A tanned, tattooed 20-something who asked, "What are you going to do with all of this money?"

A grandmother who motioned for my kids to come to her car with knotted fingers and told us that 25-cents was an acceptable price, although in her day, two cents was the going rate. I loved her instantly.

A business man still in a suit. A young couple. A family of three.

My friend's son who bought a cup with his own money, speedily scootered home -- lemonade in hand -- then scootered all the way back just to tell us how good the lemonade was.

At a lull, I took in my family again. Three out of five were now jumping. And as cars went by, they were smiling and waving, which warmed my heart over -- twice. And when I took the time to look, what I saw is people waving and smiling at us, even after they passed.

A young mother slowed, but didn't stop. Our kids waved, arms stretched to the sky, fingers splayed against clouds. She point our way, eyes half on the road and half in the rearview mirror, explaining what we were doing to the little ones in the back seat. They smiled and waved, too.

Three boys on skateboards went by in long shorts and black tank tops. Hats backwards, sunglasses on, headphones resting on shoulders. Their lean bodies moving this way and that. One waved, the next gave my kids a thumbs up, and the third called, "Good job!"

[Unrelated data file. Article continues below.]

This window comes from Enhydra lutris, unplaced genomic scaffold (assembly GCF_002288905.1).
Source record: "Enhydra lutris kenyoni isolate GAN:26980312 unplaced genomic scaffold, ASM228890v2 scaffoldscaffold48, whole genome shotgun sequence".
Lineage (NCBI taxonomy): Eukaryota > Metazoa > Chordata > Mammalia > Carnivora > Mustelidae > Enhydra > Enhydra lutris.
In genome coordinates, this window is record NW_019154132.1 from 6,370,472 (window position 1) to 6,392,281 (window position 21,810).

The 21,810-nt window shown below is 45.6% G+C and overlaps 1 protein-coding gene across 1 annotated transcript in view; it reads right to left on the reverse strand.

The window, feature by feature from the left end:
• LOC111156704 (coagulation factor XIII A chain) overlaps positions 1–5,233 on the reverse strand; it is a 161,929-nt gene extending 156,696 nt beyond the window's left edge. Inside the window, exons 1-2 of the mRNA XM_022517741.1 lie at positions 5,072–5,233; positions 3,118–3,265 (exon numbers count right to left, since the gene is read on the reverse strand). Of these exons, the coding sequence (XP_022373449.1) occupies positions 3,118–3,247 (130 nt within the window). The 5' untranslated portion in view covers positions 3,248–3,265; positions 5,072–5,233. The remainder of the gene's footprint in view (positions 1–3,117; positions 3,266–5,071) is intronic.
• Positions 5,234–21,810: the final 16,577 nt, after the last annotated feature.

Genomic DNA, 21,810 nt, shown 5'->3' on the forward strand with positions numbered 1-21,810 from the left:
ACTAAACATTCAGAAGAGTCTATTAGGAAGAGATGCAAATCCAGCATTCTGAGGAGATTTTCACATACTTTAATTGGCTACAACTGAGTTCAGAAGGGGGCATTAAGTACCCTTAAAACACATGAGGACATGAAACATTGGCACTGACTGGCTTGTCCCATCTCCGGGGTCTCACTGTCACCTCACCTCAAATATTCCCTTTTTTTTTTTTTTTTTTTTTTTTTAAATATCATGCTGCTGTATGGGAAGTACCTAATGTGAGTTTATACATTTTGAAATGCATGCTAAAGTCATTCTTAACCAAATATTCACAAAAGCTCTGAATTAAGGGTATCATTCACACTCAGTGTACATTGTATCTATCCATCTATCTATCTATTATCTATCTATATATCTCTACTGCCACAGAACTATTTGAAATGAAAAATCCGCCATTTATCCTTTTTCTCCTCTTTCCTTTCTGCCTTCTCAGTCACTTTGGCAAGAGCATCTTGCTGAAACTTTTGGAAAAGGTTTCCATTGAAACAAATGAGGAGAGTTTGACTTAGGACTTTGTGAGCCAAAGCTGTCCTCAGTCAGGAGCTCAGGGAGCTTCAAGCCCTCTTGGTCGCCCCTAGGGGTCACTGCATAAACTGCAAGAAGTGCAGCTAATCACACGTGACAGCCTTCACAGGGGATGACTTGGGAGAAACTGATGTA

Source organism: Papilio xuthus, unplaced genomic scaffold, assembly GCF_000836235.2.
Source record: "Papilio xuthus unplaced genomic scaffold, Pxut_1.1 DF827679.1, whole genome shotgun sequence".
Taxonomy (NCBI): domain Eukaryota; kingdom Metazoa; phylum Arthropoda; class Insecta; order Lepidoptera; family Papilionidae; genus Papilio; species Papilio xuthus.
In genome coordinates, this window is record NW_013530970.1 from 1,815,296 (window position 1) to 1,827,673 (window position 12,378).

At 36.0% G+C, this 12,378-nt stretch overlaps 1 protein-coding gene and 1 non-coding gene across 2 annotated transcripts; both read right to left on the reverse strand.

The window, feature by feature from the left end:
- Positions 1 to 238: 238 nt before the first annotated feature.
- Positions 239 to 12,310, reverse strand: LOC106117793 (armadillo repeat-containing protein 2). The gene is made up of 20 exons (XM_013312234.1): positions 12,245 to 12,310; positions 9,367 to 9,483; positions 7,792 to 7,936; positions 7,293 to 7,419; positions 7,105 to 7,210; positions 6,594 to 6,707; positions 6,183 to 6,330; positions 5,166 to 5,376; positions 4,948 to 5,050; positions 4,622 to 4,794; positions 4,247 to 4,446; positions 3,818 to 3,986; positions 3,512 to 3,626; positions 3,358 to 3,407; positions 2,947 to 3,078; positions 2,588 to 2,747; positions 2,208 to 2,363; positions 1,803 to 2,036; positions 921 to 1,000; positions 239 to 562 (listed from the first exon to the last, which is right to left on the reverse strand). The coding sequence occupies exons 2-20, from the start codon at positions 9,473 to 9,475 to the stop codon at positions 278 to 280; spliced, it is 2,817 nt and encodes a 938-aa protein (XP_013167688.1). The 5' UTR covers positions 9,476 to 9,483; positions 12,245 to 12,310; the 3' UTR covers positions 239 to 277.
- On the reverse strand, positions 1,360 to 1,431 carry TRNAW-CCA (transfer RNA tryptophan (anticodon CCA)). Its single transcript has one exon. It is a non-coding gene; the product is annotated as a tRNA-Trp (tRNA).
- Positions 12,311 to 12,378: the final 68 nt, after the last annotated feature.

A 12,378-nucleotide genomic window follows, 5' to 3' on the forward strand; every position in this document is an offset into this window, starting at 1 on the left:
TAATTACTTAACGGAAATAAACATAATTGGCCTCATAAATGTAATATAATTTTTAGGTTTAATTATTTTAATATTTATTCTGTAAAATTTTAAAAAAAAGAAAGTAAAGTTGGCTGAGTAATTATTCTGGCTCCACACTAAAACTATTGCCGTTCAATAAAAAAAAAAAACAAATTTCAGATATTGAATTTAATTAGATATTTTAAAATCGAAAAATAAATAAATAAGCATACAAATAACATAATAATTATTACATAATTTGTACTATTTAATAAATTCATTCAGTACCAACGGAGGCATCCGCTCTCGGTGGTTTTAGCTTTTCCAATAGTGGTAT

Kayli looked back and smiled just as big at the people going by as she did when their first customer arrived. "This is fun," she announced. And she was right. This, all of this, is the best kind of fun.

Right before we closed our stand, a dusty truck pulled over. It was loud and rumbled in a way that made me cringe for the babies on our street that might already be sleeping.

A guy about my age stepped out of the truck. He was wearing tall, muddy work boots tightly laced up his calves, khaki shorts, and a matching muscle shirt tinged with sweat. A five o'clock shadow grazed his sunburned cheeks and his mud covered fingers were wrapped around a big plastic cup.

As he walked up, Brody called, "Do you want some lemonade?"

He nodded, then quietly helped my three kids measure how many of their small, crayon colored cups it would take to fill his large plastic one.

"I always make it a point to stop at these," he said to my husband and I.

"So do I," we both answered, immediately seeing that sometimes people are more the same than it seems at first blush.

When he drove away, he waved and honked his horn three times. I think it was one honk for each of my kids, which is exactly what I would have done.

So what I learned at 6:00-ish o'clock on a cool August evening is this: The blessings of a lemonade stand are twofold.

The first, is the light that you give. It turns out that toothy smiles and big waves and 25-cent lemonade are the brightest of summer gifts.

And the second, is that when you're sitting still on a busy night and choosing to look, you see the all the light coming your way, too.